Alyssa Ages was no stranger to the gym when she had a miscarriage in her mid-30s. A Strongman competitor, CrossFitter, and Ironman finisher, she was the strongest she’d ever been athletically. But after losing the pregnancy, she felt vulnerable and broken, and lost a sense of trust in her body. When she returned to the gym, the goal wasn’t to build more strength, but to tap into strength training’s palliative emotional capabilities.

“After my miscarriage, I was searching for something more—a way to believe in my body once again,” Ages says.

While weight lifting is, of course, not a replacement for therapy, research shows that the tangible challenge of lifting a heavy barbell can foster greater mind-body connection1, as it did for Ages, who recounts her story in Secrets of Giants: A Journey to Uncover The True Meaning of Strength.

To be certain, trauma and post-traumatic stress disorder (PTSD) are difficult to remedy2, and what’s most effective for one person might not work at all for the next. But while healing can happen in the therapy office, for some people, it can also occur on the floor of a gym.

How can lifting help heal trauma?

Trauma specialist Mariah Rooney, MSW, LCSW, co-founded Trauma Informed Weight Lifting in 2018 after hearing countless stories from people who turned to lifting to cope with mental health challenges, but had harmful or unwelcoming experiences in fitness spaces. Today, the nonprofit researches the healing potential of weight lifting and teaches trainers how to better support the needs of people with trauma who walk through a gym’s doors. In this work, she and her colleagues have observed a number of ways that lifting can lead to healing, with lessons and takeaways that translate from the gym to life. Here are a few of the most powerful effects weight lifting can have on trauma.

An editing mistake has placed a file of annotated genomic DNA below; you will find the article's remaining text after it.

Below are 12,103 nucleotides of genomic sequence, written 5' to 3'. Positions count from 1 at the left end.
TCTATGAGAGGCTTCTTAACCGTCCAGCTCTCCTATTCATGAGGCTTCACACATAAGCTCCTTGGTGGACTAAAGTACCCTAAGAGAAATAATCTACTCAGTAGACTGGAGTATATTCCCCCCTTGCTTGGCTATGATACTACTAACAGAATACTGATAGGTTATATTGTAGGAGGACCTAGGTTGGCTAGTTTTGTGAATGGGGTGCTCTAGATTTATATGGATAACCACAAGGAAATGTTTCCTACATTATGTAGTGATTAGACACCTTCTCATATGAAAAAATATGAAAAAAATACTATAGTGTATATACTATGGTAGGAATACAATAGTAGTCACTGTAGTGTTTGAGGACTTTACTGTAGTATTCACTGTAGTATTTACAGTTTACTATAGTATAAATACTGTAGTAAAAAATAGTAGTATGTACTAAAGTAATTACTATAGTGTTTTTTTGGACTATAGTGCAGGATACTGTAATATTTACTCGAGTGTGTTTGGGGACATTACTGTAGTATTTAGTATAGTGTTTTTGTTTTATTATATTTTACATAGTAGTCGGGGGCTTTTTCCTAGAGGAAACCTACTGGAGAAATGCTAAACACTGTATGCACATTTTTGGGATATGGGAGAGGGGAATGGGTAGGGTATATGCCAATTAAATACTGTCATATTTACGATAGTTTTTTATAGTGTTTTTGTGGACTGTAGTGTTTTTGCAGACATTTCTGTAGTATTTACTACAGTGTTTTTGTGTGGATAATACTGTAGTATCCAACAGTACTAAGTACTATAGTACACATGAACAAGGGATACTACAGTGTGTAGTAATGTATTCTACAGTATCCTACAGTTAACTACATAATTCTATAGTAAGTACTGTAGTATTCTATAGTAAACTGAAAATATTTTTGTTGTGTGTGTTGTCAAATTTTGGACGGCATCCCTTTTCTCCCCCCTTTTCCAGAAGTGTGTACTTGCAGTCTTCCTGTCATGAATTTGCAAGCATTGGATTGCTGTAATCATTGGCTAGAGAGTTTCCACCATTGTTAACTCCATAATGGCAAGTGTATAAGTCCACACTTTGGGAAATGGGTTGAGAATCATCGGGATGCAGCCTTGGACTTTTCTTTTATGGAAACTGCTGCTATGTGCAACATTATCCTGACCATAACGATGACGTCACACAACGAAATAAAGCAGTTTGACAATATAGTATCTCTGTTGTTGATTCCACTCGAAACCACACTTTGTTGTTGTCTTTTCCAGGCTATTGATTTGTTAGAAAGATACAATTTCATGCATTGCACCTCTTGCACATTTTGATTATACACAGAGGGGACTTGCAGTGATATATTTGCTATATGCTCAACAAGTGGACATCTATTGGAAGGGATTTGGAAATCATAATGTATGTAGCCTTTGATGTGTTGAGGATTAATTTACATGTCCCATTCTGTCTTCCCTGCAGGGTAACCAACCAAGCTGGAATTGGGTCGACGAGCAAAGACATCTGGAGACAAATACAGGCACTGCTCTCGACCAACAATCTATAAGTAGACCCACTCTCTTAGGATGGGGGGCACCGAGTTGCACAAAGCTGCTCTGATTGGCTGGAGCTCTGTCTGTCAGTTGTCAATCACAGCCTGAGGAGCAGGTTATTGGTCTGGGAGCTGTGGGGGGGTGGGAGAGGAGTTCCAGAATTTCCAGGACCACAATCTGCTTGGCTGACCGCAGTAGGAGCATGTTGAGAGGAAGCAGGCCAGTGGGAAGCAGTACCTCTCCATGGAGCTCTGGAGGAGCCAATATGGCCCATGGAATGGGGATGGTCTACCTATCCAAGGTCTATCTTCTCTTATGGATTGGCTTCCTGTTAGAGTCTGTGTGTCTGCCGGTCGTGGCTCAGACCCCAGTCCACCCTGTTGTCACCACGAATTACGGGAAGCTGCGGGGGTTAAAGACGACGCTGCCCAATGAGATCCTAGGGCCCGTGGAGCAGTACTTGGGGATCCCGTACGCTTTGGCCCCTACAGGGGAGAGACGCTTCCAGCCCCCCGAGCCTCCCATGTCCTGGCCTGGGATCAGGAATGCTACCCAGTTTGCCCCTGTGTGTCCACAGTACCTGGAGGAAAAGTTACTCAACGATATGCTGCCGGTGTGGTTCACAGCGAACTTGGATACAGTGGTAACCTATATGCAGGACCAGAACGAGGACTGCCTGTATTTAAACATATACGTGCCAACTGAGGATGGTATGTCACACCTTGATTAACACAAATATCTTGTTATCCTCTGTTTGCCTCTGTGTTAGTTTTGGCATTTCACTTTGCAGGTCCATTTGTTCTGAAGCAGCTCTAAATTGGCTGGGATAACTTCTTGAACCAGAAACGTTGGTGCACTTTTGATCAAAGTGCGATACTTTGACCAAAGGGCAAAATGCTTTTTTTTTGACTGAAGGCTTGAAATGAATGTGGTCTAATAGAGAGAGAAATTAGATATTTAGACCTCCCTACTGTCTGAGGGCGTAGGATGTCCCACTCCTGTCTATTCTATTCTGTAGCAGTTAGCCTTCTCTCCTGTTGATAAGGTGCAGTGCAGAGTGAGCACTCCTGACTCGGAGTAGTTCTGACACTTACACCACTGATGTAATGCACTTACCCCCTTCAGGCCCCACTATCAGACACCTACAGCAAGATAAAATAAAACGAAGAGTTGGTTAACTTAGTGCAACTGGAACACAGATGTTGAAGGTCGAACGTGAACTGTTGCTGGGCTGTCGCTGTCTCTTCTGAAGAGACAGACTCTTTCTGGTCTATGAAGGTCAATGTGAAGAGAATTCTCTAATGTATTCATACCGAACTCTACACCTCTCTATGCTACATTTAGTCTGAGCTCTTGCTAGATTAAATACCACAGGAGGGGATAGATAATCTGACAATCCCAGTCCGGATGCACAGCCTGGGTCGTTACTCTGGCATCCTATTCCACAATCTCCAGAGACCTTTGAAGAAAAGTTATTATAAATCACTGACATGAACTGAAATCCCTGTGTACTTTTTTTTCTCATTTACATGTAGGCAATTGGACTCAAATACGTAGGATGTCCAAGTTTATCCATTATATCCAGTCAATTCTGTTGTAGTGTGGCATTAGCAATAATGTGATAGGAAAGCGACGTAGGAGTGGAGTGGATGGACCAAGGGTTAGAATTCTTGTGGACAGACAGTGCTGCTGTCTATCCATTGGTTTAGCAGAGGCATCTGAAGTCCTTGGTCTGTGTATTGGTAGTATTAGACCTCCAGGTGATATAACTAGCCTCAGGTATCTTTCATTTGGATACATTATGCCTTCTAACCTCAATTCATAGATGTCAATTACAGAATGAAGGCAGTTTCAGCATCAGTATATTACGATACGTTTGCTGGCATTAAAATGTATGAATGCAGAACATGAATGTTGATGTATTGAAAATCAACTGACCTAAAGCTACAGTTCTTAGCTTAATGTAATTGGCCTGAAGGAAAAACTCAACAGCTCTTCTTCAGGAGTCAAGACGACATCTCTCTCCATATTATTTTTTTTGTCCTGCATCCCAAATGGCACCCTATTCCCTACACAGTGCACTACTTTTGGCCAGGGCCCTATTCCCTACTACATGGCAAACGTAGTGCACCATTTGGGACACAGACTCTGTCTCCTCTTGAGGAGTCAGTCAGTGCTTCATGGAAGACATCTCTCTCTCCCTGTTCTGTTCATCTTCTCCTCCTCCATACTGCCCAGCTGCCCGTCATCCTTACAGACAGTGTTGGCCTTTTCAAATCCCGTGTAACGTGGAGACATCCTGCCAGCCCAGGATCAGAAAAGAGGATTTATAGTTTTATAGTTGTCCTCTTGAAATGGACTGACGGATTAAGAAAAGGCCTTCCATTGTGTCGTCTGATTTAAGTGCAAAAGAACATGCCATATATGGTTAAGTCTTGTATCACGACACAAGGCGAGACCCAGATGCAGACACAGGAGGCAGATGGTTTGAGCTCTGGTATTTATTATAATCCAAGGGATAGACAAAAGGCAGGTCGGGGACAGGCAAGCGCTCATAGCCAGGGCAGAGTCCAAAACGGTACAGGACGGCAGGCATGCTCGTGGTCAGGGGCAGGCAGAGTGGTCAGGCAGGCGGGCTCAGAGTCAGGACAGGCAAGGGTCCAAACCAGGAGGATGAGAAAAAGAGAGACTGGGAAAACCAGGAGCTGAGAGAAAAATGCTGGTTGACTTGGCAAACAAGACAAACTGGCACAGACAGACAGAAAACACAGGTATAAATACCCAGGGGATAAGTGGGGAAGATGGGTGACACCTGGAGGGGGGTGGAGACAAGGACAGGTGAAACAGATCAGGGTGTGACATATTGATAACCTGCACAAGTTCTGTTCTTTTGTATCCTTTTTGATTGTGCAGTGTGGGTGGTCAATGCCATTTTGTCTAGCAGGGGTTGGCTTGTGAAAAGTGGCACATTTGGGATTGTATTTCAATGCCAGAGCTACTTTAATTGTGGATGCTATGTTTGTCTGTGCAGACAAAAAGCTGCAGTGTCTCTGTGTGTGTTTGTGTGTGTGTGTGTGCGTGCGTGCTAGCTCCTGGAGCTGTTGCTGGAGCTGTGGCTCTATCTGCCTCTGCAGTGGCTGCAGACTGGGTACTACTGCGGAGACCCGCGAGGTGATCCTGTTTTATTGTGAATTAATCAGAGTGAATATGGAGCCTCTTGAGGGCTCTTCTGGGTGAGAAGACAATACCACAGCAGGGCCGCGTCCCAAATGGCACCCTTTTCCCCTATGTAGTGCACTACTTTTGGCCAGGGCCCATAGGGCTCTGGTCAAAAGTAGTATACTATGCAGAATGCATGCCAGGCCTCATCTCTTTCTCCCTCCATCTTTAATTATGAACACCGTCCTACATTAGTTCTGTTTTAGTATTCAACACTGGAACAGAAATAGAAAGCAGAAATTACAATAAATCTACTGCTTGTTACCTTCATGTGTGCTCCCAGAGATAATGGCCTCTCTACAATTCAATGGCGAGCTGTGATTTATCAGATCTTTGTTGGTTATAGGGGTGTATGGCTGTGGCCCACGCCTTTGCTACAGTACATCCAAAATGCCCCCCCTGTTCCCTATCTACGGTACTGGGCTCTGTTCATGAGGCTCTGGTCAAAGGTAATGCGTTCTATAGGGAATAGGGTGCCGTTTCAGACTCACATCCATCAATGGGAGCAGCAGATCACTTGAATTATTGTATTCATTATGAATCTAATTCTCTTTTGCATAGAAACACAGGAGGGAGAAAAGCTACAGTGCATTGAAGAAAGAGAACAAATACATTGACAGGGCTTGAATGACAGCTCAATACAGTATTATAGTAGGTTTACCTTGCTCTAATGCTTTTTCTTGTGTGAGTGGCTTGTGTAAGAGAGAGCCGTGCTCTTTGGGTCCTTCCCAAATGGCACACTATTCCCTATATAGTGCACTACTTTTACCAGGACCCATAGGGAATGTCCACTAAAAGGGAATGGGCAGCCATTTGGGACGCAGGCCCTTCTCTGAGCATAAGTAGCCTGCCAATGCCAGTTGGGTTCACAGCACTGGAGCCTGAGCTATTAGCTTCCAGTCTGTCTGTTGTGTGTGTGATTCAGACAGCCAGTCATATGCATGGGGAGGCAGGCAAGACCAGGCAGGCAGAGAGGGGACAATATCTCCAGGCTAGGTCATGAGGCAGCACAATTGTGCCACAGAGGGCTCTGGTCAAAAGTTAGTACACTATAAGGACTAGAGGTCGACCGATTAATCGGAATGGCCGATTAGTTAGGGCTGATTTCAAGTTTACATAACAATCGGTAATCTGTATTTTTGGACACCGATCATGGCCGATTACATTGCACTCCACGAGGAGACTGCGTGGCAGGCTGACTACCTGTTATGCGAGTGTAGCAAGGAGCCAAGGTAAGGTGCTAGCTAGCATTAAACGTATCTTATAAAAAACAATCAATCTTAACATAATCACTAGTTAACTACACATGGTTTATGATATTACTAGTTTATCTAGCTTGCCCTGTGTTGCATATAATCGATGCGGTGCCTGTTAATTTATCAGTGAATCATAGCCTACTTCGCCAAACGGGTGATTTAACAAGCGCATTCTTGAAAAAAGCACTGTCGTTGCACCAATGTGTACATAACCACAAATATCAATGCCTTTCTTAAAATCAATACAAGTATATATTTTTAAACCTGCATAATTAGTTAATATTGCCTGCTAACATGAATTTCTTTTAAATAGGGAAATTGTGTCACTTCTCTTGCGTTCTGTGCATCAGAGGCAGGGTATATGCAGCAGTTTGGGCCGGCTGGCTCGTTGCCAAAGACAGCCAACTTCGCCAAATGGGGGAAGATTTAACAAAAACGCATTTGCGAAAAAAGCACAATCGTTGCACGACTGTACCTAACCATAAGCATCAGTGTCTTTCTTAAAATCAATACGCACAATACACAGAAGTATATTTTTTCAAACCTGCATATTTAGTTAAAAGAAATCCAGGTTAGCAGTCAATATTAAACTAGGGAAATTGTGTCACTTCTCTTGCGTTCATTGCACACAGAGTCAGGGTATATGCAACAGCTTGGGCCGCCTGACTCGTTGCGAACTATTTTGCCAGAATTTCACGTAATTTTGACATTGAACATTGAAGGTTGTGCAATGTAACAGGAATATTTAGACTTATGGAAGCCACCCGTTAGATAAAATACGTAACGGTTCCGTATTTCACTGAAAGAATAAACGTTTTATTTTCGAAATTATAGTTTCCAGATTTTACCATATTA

The challenges can build self-trust and agency

Rooney explains that one of the greatest impacts of trauma is that it disconnects us from ourselves—including our sense of safety, sense of belonging, and connection to the world. One of the findings in recent research1 is that weightlifting can help reestablish a severed connection with the body by building self-trust. “Weightlifting is a constant question,” she explains. Those lifting face the inquiries: Can I do this? Can I lift that? Can I do this with good form and not get injured?

“Being in the position to even ask those questions and then being willing to try to see what the answer is, builds up a lot of self-trust for people because you learn that you can do really hard things, you can lift heavy things, and you can move your body in ways you didn’t know you could,” Rooney says.

Just as important as finding the answer to these questions is honoring your ability to say no to them, which can help build agency when trauma so commonly takes autonomy away.

The physical sensations can bring people back into their bodies

Rooney says that sometimes, a byproduct of adapting to trauma is to become highly dissociated, when a person detaches from their feelings, thoughts, or physical sensations in response to being overwhelmed. “We can leverage things like weightlifting, to support regulation for people who may be dissociated,” Rooney says. The external stimulus, like the barbell on your back or the texture of knurling (the metal pattern on a barbell) is a way to connect to the body, and physically feel your muscles and joints again, reengaging the mind-body connection4.